Cancer Increases Risk of Breakthrough COVID-19
Cancer increased risk of COVID-19 among the vaccinated, with subsequent "significant and substantial" hospitalizations and mortality.
Patients with cancer were found at increased risk of breakthrough COVID-19 and subsequent "significant and substantial" risk for hospitalizations and mortality, in a large cohort study of vaccinated persons with and without cancer.
"Our studies show that even vaccinated cancer patients are at increased risk for significant and substantially severe outcomes from COVID-19 breakthrough infections," Nathan Berger, MD, Center for Science, Health and Society, Case Western Reserve University, Cleveland, OH, told Contagion.
"While there are variations in risk depending on type and timing of cancer, we advise all cancer patients to be fully vaccinated, including boosters, and to exercise vigilance in maintaining COVID-19 mitigation strategies," Berger said.
The investigators accessed medical records in the TriNetX Analytics network, a database comprising approximately 90 million patients of 66 health care organizations across the US. They identified 45,253 patients with a diagnosis of at least 1 of 12 common types of cancer who had not contracted SARS-CoV-2 infection before being vaccinated (with 2 doses of Moderna or Pfizer-BioNTech or single dose of Janssen/Johnson&Johnson vaccine); and a matched cohort of 590,014 vaccinated patients without cancer. The incidence and course of COVID-19 after vaccination was determined for the study period of December 2020 through November 2021.
Berger and colleagues reported that 13.6% of patients across all cancers developed COVID-19 after vaccination compared to 4.9% in the non-cancer population; corresponding to a significantly greater risk with cancer (HR 1.24; 95% CI 1.19-1.29). The highest incidence of, and commensurate risk for breakthrough infection was associated with cancer of the pancreas (24.7%), liver (22.8%), lung (20.4%) and colorectal (17.5%). Lower incidences, albeit with still higher risk than patients without cancer, were associated with cancers of thyroid (10.3%), endometrial (11.9%) and breast 11.9%).
"We hypothesize that the heterogeneity of risk for breakthrough infections in cancer patients not undergoing therapy is associated with cancer itself and related degrees of both humoral- and cell-mediated immunosuppression," Berger commented.
The investigators pointed out that although risk of developing COVID-19 despite vaccination varied by type of cancer, that the hematological cancers which can impair antibody response were associated with lower risk than some solid tumors.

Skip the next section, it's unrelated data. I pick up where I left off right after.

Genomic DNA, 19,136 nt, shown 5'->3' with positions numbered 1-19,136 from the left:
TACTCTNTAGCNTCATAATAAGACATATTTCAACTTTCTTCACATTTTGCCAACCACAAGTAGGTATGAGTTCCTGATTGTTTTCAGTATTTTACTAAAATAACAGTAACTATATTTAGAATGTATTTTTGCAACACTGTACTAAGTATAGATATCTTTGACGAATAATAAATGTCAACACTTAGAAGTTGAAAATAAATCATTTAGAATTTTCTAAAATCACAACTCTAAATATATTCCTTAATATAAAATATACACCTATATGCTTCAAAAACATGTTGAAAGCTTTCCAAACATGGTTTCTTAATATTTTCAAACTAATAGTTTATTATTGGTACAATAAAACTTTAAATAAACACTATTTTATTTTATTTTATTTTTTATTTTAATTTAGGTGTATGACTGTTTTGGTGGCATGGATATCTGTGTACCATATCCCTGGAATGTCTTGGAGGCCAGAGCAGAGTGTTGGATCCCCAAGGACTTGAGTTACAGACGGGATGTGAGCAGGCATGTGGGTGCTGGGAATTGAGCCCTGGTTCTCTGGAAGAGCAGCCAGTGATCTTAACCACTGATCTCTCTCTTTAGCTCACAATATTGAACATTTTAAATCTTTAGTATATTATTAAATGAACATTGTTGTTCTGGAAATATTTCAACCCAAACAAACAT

"The differential rate of breakthrough infection with different cancers does not comport with demonstrated deficiency in antibody response to mRNA vaccines, suggesting the additional importance of cell-mediated immunity and other host actors in resisting infection and determining disease susceptibility and severity," Berger explained.
Risk of breakthrough infection was particularly elevated among those receiving medical care for the cancer within the previous year relative to those without medical encounters for their cancer (HR 1.24; 1.18-1.31). This finding was consistent across such variables as cancer types, comorbidities and cancer treatments.
Berger and colleagues suggest that the patients with medical encounters for cancer in the prior year could have had active cancer while others had less active conditions or were cancer free."Nonetheless, these results further indicate that active cancer in itself and/or active cancer treatments may have played important roles," they indicated.
The investigators also found that breakthrough COVID-19 in patients with cancer was associated with higher risk of more severe outcomes, including mortality, than in patients without cancer.Overall hospitalization risk was 31.6% in patients with cancer and breakthrough infection, compared to 25.9% in those without cancer. Overall mortality risk was 6.7% in patients with cancer and breakthrough infections, compared to 2.7% in those with breakthrough infections, but without cancer.
"With the emergence of SARS-CoV-2 virus variants and the waning immunity of vaccines, the findings raise the consideration for the development and implementation of enhanced mitigation strategies in vaccinated patients with specific cancers, especially those undergoing active cancer care," Berger and colleagues wrote.
Berger suggested that additional studies could inform development and refinement of mitigation strategies.
"To better understand the protection or risk of COVID-19 breakthrough infection in vaccinated patients with cancer, more studies are required on both extent and duration of humoral- and cell-mediated immune mechanisms, as well as improved strategies for enhancing cell-mediated immunity," he said. "Studies are also needed to demonstrate efficacy of passive immunization strategies for patients with cancer."
In an on-line comment accompanying the study, Binh Ngo, MD, Keck USC School of Medicine, Los Angeles, CA, related the study findings to the need "to go beyond vaccination in caring for our vulnerable patients;" and called for early antiviral treatment and increased use of immune modifying agents.
"There is a clear need for study of additional measures beyond vaccination for those patients at risk," Ngo commented.